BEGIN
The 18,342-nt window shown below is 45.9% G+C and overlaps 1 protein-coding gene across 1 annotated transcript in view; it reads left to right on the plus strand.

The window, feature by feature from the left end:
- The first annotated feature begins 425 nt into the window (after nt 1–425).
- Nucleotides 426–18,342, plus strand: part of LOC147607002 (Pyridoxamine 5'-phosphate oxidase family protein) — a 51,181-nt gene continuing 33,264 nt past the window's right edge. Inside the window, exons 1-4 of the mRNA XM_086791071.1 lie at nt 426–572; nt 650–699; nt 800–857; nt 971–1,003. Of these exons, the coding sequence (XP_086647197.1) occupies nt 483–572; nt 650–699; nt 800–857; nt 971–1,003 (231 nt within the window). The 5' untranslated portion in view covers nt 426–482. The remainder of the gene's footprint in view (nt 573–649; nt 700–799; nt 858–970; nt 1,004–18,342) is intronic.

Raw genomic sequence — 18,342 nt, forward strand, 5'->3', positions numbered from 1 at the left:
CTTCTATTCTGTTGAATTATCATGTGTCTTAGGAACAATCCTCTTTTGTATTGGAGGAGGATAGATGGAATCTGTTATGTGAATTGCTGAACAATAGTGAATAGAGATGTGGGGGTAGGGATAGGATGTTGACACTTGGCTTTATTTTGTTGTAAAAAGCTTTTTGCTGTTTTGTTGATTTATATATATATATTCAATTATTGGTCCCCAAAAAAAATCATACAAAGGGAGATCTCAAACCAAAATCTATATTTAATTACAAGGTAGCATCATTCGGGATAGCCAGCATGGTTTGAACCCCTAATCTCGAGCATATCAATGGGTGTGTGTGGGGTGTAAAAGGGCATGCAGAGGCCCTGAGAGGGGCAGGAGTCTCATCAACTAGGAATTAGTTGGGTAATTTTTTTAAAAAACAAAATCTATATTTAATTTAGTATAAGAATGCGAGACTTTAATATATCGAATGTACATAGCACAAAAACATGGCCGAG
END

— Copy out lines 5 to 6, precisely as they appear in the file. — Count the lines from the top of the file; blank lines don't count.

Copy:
Raw genomic sequence — 18,342 nt, forward strand, 5'->3', positions numbered from 1 at the left:
CTTCTATTCTGTTGAATTATCATGTGTCTTAGGAACAATCCTCTTTTGTATTGGAGGAGGATAGATGGAATCTGTTATGTGAATTGCTGAACAATAGTGAATAGAGATGTGGGGGTAGGGATAGGATGTTGACACTTGGCTTTATTTTGTTGTAAAAAGCTTTTTGCTGTTTTGTTGATTTATATATATATATTCAATTATTGGTCCCCAAAAAAAATCATACAAAGGGAGATCTCAAACCAAAATCTATATTTAATTACAAGGTAGCATCATTCGGGATAGCCAGCATGGTTTGAACCCCTAATCTCGAGCATATCAATGGGTGTGTGTGGGGTGTAAAAGGGCATGCAGAGGCCCTGAGAGGGGCAGGAGTCTCATCAACTAGGAATTAGTTGGGTAATTTTTTTAAAAAACAAAATCTATATTTAATTTAGTATAAGAATGCGAGACTTTAATATATCGAATGTACATAGCACAAAAACATGGCCGAG